To move away from the doom and gloom for a minute, let’s turn to technology. The way it is transforming how we interact with each other socially and professionally is also changing the way we interact with retailers. Not only do we want to shop online, we want to shop with our smartphones and tablet devices and on top of that, we expect to be able to find the same products at the same price as we’d find on the high street. In fact Experian Footfall reported that as much as 12% of online sales will be made using a smartphone this Christmas. We can also now compare prices for the same product easily online, meaning we’re doing quite a bit of research before we hit the high street, which inevitably puts pressure on retailers to drive prices down and optimise their marketing budget to get you into their store. A metric which illustrates this trend is the conversion rate, which online retailers use to understand what proportion of visitors to their site actually makes a purchase. From the IMRG Capgemini E-retail Sales Index data below, you can see that the average annual conversion rate is falling as consumers use retail websites for research purposes more and more, but the trend around Christmas time is remaining the same as retail generally increases regardless.

Figure 2: Monthly Sample Average Conversion Rates, 2009 - 2011, IMRG Capgemini E-retail Sales Index

Online sales at Christmas typically take place earlier than high street sales due to the nervousness about Christmas post. In 2010, December snowfall stung many online consumers when their orders arrived too late for Christmas, which appears to have led e-retailers to offer Christmas shopping deals a little earlier than normal this year. Early indications are that November will have been a disappointing month for e-retail. UK e-retailers refer to the busiest online shopping day of the year as ‘Cyber Monday’, which comes from the US marketing term designed to encourage online spend the Monday after Thanksgiving. Cyber Monday may have been a week later in the UK than in the US this year due to the fact that most people got paid during the last week in November. Amazon.co.uk certainly seem to think so – they have got over 100,000 products on offer this week as part of a Cyber Monday promotion, perhaps an indication of their fears about it not being as strong a week as usual. As far as the high street is concerned, footfall in November was also disappointing. The Experian UK National Retail FootFall Index reported a year on year Index for November which is trailing behind 2010 by 3%. Sectors that have been particularly badly hit have been Health and Beauty (suffering their first year-on-year fall for two years) and Clothing. Food and drink sales did increase though, perhaps a factor or the retail wars at supermarkets, or simply the fact that they are more essential purchases.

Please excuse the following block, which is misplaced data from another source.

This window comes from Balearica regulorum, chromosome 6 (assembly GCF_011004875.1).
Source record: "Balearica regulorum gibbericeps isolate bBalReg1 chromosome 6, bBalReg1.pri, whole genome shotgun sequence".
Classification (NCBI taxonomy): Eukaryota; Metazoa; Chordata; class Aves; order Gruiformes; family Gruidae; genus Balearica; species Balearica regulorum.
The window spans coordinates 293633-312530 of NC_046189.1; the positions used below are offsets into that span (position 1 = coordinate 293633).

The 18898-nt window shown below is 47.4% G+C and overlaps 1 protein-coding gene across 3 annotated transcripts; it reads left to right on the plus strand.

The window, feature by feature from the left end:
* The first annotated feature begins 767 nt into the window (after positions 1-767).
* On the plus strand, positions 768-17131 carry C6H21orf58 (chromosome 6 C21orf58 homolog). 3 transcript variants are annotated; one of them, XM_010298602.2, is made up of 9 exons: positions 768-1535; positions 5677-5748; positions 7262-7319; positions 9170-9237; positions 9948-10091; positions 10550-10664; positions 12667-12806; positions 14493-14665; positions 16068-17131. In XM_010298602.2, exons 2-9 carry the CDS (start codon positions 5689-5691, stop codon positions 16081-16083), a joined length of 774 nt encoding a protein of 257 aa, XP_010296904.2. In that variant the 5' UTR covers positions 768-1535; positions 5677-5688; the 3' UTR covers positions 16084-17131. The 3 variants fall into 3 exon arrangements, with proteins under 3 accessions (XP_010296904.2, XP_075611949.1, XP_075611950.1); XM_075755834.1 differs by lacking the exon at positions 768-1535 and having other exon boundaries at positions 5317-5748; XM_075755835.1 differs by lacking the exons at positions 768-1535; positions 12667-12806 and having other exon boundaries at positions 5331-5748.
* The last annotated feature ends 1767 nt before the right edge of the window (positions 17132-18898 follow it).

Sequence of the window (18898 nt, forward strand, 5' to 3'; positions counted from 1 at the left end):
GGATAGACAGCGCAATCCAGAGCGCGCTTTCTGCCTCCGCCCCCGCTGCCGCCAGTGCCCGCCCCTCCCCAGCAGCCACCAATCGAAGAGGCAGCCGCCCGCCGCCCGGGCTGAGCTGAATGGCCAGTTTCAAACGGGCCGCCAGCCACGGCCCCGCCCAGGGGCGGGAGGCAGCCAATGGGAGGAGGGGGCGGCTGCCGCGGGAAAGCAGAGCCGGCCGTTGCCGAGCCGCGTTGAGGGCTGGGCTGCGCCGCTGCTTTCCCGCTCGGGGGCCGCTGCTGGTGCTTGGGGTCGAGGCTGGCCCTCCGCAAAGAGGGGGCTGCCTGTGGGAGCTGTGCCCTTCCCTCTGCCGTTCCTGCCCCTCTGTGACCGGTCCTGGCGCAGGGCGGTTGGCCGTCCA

So the economy and technology are certainly changing the way we shop, of that there is no doubt. Quite how Christmas 2011 pans out for the retail industry remains to be seen though – no doubt the papers will be keeping a close eye over the next few weeks on whether it will be a case of ‘better late than never’ for retailers or whether the shrewd consumers of 2011 will keep their belts tightened until 2012.

About the author

Nigel Lewis
Nigel Lewis
Nigel leads the Capgemini Consulting’s 35 strong Business Analytics team, which delivers analytical, operational and strategic modelling solutions to clients. He has 18 years consultancy experience as well as 8 years experience in the UK gas industry. Nigel has successfully managed complex projects in both the public and private sector, including capacity modelling, simulating supply chain operations, strategic business modelling to support future policy decisions, and implementing complex demand forecasting systems. Nigel is currently focussing on the development of Capgemini’s customer analytics and analytics advisory services.